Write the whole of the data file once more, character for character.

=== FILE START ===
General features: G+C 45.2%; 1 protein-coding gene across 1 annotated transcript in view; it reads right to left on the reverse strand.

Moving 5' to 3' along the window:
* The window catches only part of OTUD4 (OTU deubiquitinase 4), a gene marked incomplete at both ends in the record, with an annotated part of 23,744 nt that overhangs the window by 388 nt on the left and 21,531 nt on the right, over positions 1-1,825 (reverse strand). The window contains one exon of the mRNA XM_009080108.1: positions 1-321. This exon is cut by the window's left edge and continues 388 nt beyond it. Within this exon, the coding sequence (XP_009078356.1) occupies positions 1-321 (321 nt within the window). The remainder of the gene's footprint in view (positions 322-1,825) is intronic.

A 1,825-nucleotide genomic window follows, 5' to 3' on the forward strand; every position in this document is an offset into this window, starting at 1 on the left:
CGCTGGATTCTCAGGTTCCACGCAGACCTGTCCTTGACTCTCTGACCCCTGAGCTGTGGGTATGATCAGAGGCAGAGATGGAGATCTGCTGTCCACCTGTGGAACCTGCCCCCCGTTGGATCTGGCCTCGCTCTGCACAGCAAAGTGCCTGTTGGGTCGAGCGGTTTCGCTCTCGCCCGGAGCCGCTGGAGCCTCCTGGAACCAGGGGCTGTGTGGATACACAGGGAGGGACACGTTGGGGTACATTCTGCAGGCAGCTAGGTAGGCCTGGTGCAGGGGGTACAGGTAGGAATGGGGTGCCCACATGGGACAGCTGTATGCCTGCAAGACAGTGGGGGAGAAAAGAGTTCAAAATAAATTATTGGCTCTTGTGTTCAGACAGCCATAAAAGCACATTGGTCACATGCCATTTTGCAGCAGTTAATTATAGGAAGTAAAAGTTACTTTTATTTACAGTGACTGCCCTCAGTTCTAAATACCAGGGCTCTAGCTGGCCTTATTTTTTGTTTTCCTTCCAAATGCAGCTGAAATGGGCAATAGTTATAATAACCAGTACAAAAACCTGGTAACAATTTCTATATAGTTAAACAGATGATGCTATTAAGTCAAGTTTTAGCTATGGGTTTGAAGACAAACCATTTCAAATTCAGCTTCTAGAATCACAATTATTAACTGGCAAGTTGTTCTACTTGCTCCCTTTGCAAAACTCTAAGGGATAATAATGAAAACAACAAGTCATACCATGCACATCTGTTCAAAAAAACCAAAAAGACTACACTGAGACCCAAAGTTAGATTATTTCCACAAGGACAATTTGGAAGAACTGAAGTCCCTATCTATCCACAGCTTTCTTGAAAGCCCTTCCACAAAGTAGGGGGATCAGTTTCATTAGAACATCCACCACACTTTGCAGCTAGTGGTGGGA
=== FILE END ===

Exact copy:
General features: G+C 45.2%; 1 protein-coding gene across 1 annotated transcript in view; it reads right to left on the reverse strand.

Moving 5' to 3' along the window:
* The window catches only part of OTUD4 (OTU deubiquitinase 4), a gene marked incomplete at both ends in the record, with an annotated part of 23,744 nt that overhangs the window by 388 nt on the left and 21,531 nt on the right, over positions 1-1,825 (reverse strand). The window contains one exon of the mRNA XM_009080108.1: positions 1-321. This exon is cut by the window's left edge and continues 388 nt beyond it. Within this exon, the coding sequence (XP_009078356.1) occupies positions 1-321 (321 nt within the window). The remainder of the gene's footprint in view (positions 322-1,825) is intronic.

A 1,825-nucleotide genomic window follows, 5' to 3' on the forward strand; every position in this document is an offset into this window, starting at 1 on the left:
CGCTGGATTCTCAGGTTCCACGCAGACCTGTCCTTGACTCTCTGACCCCTGAGCTGTGGGTATGATCAGAGGCAGAGATGGAGATCTGCTGTCCACCTGTGGAACCTGCCCCCCGTTGGATCTGGCCTCGCTCTGCACAGCAAAGTGCCTGTTGGGTCGAGCGGTTTCGCTCTCGCCCGGAGCCGCTGGAGCCTCCTGGAACCAGGGGCTGTGTGGATACACAGGGAGGGACACGTTGGGGTACATTCTGCAGGCAGCTAGGTAGGCCTGGTGCAGGGGGTACAGGTAGGAATGGGGTGCCCACATGGGACAGCTGTATGCCTGCAAGACAGTGGGGGAGAAAAGAGTTCAAAATAAATTATTGGCTCTTGTGTTCAGACAGCCATAAAAGCACATTGGTCACATGCCATTTTGCAGCAGTTAATTATAGGAAGTAAAAGTTACTTTTATTTACAGTGACTGCCCTCAGTTCTAAATACCAGGGCTCTAGCTGGCCTTATTTTTTGTTTTCCTTCCAAATGCAGCTGAAATGGGCAATAGTTATAATAACCAGTACAAAAACCTGGTAACAATTTCTATATAGTTAAACAGATGATGCTATTAAGTCAAGTTTTAGCTATGGGTTTGAAGACAAACCATTTCAAATTCAGCTTCTAGAATCACAATTATTAACTGGCAAGTTGTTCTACTTGCTCCCTTTGCAAAACTCTAAGGGATAATAATGAAAACAACAAGTCATACCATGCACATCTGTTCAAAAAAACCAAAAAGACTACACTGAGACCCAAAGTTAGATTATTTCCACAAGGACAATTTGGAAGAACTGAAGTCCCTATCTATCCACAGCTTTCTTGAAAGCCCTTCCACAAAGTAGGGGGATCAGTTTCATTAGAACATCCACCACACTTTGCAGCTAGTGGTGGGA